In an article being published in PLOS ONE, a leading social science research journal, two researchers (one from the Department of Psychology at the University of Chicago and the other from Western University in London Ontario Canada) found that when anticipating a mathematical task or activity, persons with higher levels of mathematics anxiety experience brain activity in regions associated with threats and pain.

Some of the mathematical tasks that the subjects were asked to imagine include “Receiving a math textbook,” “Walking to a math class,” “Being given a set of addition problems to solve on paper”, and “Realizing you have to take a certain number of math classes to meet the requirements for graduation.” The individual subjects for this study had previously been identified as “high math anxiety” or “low math anxiety” based on an earlier test. The full article is available from the PLOS One website.

It is worth emphasising that this study relies on modern medical—magnetic resonance—imaging of a kind that was absolutely impossible even twenty years ago. This ability to look at the neurological and biochemical activities accompanying qualitative experiences is a game changer that educators and social scientists must become comfortable with.

So is mathematics really that traumatic? And what can be done about it?

First of all, it is important to note that the researchers themselves have included several important caveats for this research. For instance, they noted that this effect was *not* seen when subjects were actually performing a mathematical task. Thus, they conclude, “it is not that math itself hurts; rather, the anticipation of math is painful.”

One might also ask which came first, the pain or the anxiety?

More importantly, the authors acknowledge that while their experiment dealt specifically with mathematics anxiety, their results should should be interpreted as “anticipating an unpleasant event is associated with activation of neural regions involved in pain processing.” That the authors focussed on mathematics anxiety reflects both positive and negative societal pressures. Mathematical skills are crucial, and all nations acknowledge there is a crisis. But at least in the English speaking world it is socially acceptable to be bad at it.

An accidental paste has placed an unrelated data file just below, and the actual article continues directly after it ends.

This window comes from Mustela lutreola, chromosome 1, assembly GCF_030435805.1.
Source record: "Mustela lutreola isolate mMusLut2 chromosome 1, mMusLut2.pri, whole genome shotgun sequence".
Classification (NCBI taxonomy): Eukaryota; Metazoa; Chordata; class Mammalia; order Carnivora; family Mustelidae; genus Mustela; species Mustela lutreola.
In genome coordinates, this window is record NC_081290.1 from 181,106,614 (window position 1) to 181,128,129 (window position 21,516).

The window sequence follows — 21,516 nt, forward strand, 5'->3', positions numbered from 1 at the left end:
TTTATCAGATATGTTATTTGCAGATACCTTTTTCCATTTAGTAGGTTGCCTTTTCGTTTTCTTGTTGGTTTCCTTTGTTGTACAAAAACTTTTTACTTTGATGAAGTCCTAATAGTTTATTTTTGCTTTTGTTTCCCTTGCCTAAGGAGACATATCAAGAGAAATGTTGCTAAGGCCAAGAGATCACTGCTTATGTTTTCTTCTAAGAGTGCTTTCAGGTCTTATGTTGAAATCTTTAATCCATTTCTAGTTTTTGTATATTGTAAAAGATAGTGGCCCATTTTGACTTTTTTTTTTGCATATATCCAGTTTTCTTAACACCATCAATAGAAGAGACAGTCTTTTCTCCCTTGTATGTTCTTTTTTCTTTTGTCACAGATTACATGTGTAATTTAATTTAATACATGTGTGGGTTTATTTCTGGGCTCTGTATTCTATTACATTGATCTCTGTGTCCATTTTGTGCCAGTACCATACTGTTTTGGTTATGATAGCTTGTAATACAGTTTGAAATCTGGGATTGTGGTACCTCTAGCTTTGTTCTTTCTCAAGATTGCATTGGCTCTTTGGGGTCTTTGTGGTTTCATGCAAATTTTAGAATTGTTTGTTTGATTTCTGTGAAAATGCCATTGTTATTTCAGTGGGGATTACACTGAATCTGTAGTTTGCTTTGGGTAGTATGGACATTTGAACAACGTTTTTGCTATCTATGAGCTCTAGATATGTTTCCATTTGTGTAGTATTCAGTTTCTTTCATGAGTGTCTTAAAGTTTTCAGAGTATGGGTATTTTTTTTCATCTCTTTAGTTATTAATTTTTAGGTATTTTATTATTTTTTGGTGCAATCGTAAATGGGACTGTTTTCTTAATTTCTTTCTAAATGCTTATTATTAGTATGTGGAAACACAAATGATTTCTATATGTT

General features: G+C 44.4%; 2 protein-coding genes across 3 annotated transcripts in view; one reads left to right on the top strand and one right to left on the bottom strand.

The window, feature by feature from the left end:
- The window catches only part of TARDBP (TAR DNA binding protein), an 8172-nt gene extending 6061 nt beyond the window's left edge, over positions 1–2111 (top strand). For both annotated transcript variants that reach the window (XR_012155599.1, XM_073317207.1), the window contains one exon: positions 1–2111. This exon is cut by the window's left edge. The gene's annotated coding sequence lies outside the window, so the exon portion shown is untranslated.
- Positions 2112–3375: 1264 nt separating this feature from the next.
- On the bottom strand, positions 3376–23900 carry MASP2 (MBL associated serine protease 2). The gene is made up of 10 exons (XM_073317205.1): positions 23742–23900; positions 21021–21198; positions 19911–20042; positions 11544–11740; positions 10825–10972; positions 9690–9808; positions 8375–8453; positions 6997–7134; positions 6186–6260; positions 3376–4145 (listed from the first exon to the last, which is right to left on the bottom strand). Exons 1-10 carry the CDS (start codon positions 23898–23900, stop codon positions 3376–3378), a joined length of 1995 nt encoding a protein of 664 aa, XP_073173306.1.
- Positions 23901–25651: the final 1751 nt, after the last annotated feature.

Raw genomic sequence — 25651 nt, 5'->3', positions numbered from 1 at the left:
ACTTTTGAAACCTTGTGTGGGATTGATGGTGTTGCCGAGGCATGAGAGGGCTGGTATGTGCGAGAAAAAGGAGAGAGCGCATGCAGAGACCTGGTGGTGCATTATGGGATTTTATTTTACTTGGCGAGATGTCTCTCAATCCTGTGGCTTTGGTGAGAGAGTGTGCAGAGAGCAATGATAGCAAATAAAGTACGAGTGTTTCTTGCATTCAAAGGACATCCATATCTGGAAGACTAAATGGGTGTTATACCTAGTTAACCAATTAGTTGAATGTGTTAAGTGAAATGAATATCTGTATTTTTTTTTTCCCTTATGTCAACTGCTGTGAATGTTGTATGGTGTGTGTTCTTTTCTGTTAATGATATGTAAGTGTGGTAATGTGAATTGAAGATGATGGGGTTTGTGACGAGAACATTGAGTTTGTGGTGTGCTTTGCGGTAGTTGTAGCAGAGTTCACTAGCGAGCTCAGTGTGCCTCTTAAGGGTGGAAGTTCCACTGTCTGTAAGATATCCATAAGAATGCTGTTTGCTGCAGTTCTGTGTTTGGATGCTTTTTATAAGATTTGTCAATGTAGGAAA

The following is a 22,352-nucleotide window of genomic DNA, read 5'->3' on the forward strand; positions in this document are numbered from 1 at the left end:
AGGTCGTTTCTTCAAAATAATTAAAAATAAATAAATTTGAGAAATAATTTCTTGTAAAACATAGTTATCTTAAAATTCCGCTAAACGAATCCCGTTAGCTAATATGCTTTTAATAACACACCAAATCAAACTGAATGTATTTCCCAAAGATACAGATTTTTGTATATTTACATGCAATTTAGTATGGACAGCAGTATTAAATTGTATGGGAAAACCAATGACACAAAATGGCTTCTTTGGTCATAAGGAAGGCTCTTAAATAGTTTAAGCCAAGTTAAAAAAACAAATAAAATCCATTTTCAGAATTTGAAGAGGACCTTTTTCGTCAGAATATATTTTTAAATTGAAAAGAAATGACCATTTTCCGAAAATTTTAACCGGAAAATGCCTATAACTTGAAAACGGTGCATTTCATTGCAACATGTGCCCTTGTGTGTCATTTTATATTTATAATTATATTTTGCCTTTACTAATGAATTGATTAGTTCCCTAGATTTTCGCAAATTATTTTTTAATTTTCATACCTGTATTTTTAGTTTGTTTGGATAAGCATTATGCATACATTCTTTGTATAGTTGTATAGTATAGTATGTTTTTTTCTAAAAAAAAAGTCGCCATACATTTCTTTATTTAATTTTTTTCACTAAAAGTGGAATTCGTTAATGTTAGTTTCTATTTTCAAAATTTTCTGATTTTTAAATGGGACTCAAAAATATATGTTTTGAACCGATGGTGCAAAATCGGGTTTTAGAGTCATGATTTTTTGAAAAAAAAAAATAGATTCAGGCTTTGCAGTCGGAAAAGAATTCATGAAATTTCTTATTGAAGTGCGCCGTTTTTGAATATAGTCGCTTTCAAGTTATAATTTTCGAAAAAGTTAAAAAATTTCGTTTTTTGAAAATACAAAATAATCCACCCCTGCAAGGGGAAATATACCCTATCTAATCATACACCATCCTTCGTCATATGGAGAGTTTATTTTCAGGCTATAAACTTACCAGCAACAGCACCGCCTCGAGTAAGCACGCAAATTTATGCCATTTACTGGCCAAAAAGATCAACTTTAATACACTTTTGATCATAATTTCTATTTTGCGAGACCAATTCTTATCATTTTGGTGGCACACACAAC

And it must also be recognized that the mathematics anxiety, as studied in this test, might well be, to some extent, a cultural artifact of this test being conducted at a North American university, where “fear of mathematics” has been part of the cultural milieu for decades. Recall that in 1992, Mattel released Teen Talk Barbie, which included a speech chip that among other things enunciated the phrase “Math class is tough.”

It is entirely possible that similar results would be obtained for any particularly dreaded cognitively challenging task, such as “walking to the test center to take the Law School Admittance Test” or the equivalents in other nations, or “completing one’s tax return,” which, even though it is often nowadays done with a computer program or online (thus eliminating the need to do any mathematics at all), nonetheless is a dreaded occasion for many, including the present authors. Perhaps future studies can illuminate whether there are differences for these types of tasks.

With regards to mathematics, even today items are readily available online or in novelty stores with messages that are openly hostile to mathematics and mathematics education. One currently available T-shirt declares “MATH: Mental Abuse to Humans.” Another T-shirt has the inscription “I’m too pretty to do math.” A hat with visor declares “Math Is Hard. Let’s Go Shopping.”

Would the same results be obtained if the test were administered, say, in Hong Kong, Finland or South Korea, which societies have the highest ranking mathematical achievement for 15-year olds?

In any event, whether or not the findings have cross-cultural validity, one can ask what can or should be done about them. Is the proper response to bury one’s head in the sand and give up on a high level of mathematical literacy in a society? Or is the proper response to make an even more determined effort to teach mathematical skills and principles to students at an early an age as possible, so that they are comfortable with mathematics and mathematical reasoning when they are teens and adults?

Needless to say, as in an earlier article, we argue the latter, and we here reiterate that this requires significant public investment not just white papers.